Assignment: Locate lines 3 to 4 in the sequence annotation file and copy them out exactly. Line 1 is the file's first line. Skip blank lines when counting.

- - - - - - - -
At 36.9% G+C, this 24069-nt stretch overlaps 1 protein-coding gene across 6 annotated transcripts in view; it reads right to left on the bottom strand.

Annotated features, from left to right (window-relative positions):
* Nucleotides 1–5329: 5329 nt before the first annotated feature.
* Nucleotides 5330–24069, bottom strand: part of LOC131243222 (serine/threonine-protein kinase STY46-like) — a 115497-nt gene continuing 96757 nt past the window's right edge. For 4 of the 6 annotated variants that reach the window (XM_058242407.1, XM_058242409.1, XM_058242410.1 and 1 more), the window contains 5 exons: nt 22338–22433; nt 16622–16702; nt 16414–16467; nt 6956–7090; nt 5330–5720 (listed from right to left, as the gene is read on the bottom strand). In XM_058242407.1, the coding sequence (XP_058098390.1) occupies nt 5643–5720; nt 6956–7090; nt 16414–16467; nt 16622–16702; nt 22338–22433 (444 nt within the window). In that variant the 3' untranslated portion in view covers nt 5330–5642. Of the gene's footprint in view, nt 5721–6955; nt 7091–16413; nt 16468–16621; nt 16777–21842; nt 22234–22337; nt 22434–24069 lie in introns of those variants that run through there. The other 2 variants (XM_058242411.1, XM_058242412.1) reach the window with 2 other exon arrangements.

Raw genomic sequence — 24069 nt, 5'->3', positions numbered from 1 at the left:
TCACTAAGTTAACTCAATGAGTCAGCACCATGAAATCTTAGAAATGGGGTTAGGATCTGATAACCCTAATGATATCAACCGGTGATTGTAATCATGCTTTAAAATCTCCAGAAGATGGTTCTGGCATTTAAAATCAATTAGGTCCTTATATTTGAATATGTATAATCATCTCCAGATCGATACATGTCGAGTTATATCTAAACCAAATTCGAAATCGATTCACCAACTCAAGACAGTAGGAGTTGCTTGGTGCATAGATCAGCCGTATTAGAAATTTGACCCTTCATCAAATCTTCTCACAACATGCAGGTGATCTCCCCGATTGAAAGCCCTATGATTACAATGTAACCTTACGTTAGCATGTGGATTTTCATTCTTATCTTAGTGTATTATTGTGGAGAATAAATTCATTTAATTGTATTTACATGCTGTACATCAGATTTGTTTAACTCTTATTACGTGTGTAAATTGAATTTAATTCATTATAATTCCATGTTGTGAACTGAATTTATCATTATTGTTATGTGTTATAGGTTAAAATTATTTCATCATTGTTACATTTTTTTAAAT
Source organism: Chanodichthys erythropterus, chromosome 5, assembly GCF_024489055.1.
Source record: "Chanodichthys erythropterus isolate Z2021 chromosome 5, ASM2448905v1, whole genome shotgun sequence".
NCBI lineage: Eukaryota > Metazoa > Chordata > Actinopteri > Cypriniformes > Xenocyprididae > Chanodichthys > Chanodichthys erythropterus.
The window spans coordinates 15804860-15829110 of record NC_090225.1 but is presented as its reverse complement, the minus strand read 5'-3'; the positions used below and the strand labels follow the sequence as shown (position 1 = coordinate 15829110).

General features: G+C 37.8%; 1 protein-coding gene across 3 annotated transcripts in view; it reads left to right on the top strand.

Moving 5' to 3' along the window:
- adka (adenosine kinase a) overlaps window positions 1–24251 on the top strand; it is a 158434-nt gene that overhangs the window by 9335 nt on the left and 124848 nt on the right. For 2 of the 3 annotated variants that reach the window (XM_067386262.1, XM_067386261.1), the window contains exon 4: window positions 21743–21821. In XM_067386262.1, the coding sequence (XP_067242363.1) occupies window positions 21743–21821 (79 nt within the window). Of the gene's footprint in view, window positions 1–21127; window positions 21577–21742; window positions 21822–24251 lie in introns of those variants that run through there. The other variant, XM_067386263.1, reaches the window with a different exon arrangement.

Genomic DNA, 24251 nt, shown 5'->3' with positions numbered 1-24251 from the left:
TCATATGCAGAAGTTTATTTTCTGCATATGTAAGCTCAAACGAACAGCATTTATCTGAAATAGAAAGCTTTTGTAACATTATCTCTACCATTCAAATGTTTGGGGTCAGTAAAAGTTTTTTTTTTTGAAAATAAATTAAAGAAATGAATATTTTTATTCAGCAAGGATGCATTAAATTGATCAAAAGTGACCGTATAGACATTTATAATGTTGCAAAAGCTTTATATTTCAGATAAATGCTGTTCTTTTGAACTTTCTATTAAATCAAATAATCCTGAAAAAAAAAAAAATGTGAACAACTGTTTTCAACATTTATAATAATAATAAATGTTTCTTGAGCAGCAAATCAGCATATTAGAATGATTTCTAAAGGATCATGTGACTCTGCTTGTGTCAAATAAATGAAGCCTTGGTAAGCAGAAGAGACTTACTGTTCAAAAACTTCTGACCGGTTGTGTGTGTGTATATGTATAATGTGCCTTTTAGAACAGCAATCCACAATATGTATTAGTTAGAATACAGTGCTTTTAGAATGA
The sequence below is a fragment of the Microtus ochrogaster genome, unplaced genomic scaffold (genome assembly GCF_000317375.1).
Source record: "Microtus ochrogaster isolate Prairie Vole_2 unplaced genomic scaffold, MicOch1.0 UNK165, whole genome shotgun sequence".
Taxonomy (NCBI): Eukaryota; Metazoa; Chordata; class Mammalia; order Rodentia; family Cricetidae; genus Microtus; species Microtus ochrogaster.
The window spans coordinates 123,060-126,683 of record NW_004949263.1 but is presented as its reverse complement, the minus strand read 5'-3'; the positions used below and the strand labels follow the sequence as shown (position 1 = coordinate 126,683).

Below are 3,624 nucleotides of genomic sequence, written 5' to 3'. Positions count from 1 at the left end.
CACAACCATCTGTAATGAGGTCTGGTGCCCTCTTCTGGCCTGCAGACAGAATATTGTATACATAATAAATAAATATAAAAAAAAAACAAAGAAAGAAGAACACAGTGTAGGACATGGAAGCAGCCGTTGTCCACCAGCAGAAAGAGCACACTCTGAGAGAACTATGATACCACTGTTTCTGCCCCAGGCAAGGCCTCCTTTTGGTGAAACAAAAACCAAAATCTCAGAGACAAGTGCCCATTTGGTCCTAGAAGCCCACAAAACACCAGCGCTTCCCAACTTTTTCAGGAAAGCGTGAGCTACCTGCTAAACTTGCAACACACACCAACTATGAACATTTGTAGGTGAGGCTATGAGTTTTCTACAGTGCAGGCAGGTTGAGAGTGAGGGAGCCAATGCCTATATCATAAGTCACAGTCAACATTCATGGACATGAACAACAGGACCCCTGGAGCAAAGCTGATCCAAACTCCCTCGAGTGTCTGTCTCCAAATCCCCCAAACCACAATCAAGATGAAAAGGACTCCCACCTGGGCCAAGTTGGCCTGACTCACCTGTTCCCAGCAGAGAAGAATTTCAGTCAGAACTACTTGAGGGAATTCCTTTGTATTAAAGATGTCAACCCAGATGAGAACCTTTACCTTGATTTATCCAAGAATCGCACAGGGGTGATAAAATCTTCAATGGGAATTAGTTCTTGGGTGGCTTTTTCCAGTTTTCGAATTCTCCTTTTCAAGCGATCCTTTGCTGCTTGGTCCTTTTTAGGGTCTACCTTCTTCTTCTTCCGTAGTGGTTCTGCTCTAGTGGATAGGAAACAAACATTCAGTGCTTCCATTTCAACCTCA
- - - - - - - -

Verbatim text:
* Nucleotides 1–5329: 5329 nt before the first annotated feature.
* Nucleotides 5330–24069, bottom strand: part of LOC131243222 (serine/threonine-protein kinase STY46-like) — a 115497-nt gene continuing 96757 nt past the window's right edge. For 4 of the 6 annotated variants that reach the window (XM_058242407.1, XM_058242409.1, XM_058242410.1 and 1 more), the window contains 5 exons: nt 22338–22433; nt 16622–16702; nt 16414–16467; nt 6956–7090; nt 5330–5720 (listed from right to left, as the gene is read on the bottom strand). In XM_058242407.1, the coding sequence (XP_058098390.1) occupies nt 5643–5720; nt 6956–7090; nt 16414–16467; nt 16622–16702; nt 22338–22433 (444 nt within the window). In that variant the 3' untranslated portion in view covers nt 5330–5642. Of the gene's footprint in view, nt 5721–6955; nt 7091–16413; nt 16468–16621; nt 16777–21842; nt 22234–22337; nt 22434–24069 lie in introns of those variants that run through there. The other 2 variants (XM_058242411.1, XM_058242412.1) reach the window with 2 other exon arrangements.